Counting the Sabbaths before Pesach

Rabbi Lane Steinger

By Rabbi Lane Steinger

Throughout the Jewish year there are several Shabbatot/Sabbaths which have an added significance. This week will end with one: Shabbat Parah (the Sabbath of Parah Adumah/the Red Heifer), one of a series of special Shabbatot which lead up to Passover.

The first of this sequence, the seventh Sabbath before Pesach, is Shabbat Shekalim/the Sabbath of Shekels. Shabbat Shekalim precedes the month of Adar, and traditionally on this Sabbath in addition to the “regular” weekly Torah Portion, there is an additional Reading, Exodus 30:11-16, from a second scroll. This parashah authorized the half shekel head tax, the proceeds of which went to maintain the Tent of Meeting, the portable wilderness sanctuary. The Haftarah for Shabbat Shekalim recalls an episode during the reign of King Yehoash when the collection of funds for and repairs to the First Temple—both of which had been neglected—were carried out (see II Kings 12:5-17).

The next special Sabbath, the one before Purim, is Shabbat Zachor (the Sabbath to Remember). The name is taken from the extra reading, Deuteronomy 25:17-19: “Zachor et asher-‘asah l’cha ‘amalek ba’derech/Remember what Amalek did to you on your journey after you left Egypt—how they ambushed all the stragglers at your rear who were tired and weary…So you must blot out the memory of Amalek from under Heaven; don’t forget!” (According to tradition, Haman, the villain of the Purim story, was a descendant of the Amalekites: we drown out Haman’s name during the Megillah reading, but we erase the memory of Amalek when we advocate for and assist the weak and the vulnerable.)

This week is Shabbat Parah. The traditional added Torah reading, Numbers 19:1-22, prescribed the ritual of the Red Heifer, the ashes of which were to be used for purifying a person after contact with a corpse. In the Haftarah, Ezekiel, the Priest and Prophet of the Babylonian Exile, proclaims the purification which will be part of the national restoration and renewal of the Israelites (see Ezekiel 36:24-28). These biblical lections are reminders that the paschal offering could be eaten only by those in a state of ritual purity (as mandated in Numbers 9:1-13).

The next Sabbath will be Shabbat Ha’chodesh (the Sabbath of the Month), the one prior to Nisan. Nisan not only is the month in which Passover occurs, but also is the first month of the year (Exodus 12:2; recall that Rosh Hashanah/the Head of the Year is the first of the seventh month), a time for a new beginning. The traditional second Torah reading is Exodus 12:1-20, the depiction of the prelude to the first Passover. In the Haftarah, Ezekiel articulates the divine plan for the future observance of Pesach in the restored land and rebuilt Temple (see Ezekiel 45:21-24), thus emphasizing the themes of rebirth and renewal.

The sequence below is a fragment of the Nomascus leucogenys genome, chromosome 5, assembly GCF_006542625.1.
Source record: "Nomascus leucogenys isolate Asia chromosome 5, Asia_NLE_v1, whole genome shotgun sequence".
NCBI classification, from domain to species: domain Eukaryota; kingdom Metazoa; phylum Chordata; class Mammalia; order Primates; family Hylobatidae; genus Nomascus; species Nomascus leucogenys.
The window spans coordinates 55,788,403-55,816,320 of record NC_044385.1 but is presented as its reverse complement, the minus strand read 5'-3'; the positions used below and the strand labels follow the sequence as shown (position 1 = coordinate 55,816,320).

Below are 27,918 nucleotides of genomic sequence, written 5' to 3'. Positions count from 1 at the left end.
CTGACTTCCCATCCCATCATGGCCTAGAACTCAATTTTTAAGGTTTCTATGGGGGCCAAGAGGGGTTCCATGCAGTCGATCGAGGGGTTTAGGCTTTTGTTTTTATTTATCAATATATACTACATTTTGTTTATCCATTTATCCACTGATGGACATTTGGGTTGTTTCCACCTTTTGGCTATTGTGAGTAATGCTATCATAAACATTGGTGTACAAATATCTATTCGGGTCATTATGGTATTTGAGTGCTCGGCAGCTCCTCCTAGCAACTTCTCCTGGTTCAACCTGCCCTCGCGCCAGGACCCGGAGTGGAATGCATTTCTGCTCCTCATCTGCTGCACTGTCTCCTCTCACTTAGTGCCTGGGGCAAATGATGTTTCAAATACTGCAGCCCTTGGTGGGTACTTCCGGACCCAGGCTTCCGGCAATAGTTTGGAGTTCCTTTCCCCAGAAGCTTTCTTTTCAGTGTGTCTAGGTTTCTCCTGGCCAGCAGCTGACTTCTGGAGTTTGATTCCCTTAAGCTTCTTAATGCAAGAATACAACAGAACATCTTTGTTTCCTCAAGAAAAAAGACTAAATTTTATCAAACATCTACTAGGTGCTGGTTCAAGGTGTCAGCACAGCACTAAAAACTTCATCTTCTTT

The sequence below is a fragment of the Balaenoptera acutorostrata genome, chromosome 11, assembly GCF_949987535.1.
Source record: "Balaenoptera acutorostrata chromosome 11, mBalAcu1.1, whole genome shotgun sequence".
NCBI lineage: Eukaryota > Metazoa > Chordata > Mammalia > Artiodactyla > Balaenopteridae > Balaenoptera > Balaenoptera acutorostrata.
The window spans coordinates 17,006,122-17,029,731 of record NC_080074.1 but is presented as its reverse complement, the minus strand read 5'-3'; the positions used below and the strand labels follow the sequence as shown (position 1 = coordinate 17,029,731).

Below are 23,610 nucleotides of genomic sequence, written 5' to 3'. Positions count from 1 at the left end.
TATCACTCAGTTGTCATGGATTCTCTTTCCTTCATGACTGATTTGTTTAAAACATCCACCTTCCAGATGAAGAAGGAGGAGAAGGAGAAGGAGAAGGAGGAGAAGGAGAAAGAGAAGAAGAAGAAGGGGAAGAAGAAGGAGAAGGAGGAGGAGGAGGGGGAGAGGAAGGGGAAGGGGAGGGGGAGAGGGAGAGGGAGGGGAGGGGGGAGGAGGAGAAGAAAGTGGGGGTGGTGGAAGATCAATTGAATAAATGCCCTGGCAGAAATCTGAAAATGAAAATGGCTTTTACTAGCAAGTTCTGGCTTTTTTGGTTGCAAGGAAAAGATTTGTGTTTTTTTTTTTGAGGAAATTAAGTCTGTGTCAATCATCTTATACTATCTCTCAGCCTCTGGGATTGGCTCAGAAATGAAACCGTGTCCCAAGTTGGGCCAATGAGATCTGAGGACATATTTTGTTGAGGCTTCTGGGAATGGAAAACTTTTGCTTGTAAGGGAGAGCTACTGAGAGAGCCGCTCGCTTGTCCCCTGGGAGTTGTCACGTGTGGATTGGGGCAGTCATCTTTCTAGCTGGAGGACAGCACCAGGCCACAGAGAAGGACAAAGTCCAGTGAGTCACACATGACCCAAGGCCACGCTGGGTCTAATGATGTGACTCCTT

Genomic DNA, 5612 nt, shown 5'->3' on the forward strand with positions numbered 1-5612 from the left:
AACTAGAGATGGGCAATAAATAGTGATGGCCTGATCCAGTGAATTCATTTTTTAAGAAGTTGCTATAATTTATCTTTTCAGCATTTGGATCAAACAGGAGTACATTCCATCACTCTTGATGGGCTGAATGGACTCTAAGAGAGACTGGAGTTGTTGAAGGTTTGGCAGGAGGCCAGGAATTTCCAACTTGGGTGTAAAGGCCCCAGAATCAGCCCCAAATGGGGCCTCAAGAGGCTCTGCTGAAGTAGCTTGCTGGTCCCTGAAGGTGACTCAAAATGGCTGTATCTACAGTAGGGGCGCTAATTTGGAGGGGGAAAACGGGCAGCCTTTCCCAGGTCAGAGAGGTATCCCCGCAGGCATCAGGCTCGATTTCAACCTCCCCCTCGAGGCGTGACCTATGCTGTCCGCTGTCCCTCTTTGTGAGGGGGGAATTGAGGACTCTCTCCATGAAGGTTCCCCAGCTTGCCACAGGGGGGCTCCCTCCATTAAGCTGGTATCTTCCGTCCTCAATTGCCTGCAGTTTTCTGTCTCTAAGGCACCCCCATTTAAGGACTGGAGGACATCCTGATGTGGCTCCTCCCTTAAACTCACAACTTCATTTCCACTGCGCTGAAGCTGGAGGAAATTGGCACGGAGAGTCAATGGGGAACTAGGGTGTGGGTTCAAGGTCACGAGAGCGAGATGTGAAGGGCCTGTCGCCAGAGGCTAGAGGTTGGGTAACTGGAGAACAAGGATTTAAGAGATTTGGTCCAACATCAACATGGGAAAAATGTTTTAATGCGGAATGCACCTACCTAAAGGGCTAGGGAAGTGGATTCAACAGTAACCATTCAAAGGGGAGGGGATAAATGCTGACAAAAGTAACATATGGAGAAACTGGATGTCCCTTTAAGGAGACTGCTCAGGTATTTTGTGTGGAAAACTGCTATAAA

The last of the succession, the one prior to Passover, is Shabbat Ha’gadol (the Great Sabbath). There isn’t an extra Torah reading, but in the Haftarah the post-exilic Prophet Malachi looks both back and ahead when he pronounces the divine promises that, “The offerings of Judah and Jerusalem will be pleasing to the Eternal as in days of yore and years gone by” (Malachi 3:4), and that, “Look, I am sending you Elijah the Prophet before the advent of the great and awesome day of the Eternal” (3:23).

I don’t take these special Sabbaths or their biblical selections literally. Rather, I understand them as figurative exhortations to prepare for Pesach. Just as the seven weeks following the first day of Passover are marked by the counting of the Omer and summon me to get myself ready for Shavu’ot and to stand, so to speak, at Sinai, so the seven Sabbaths which precede Pesach are highlighted by the special Shabbatot, which call me to get myself ready for Passover in diverse ways that are practical (as represented by Shabbat Shekalim), ethical (Zachor), and spiritual (Parah, Ha’chodesh and Ha’gadol).

Will Passover be all that it can to and for me? It depends on how I prepare myself for the Festival which celebrates the birth of our people Israel and of our commitment to the ennoblement and elevation of all peoples as free human beings, which not only is a commemoration of the past, but also an orientation for the future. Shabbat Parah, like the other special Sabbaths which point me to Pesach, plays a special role in the process.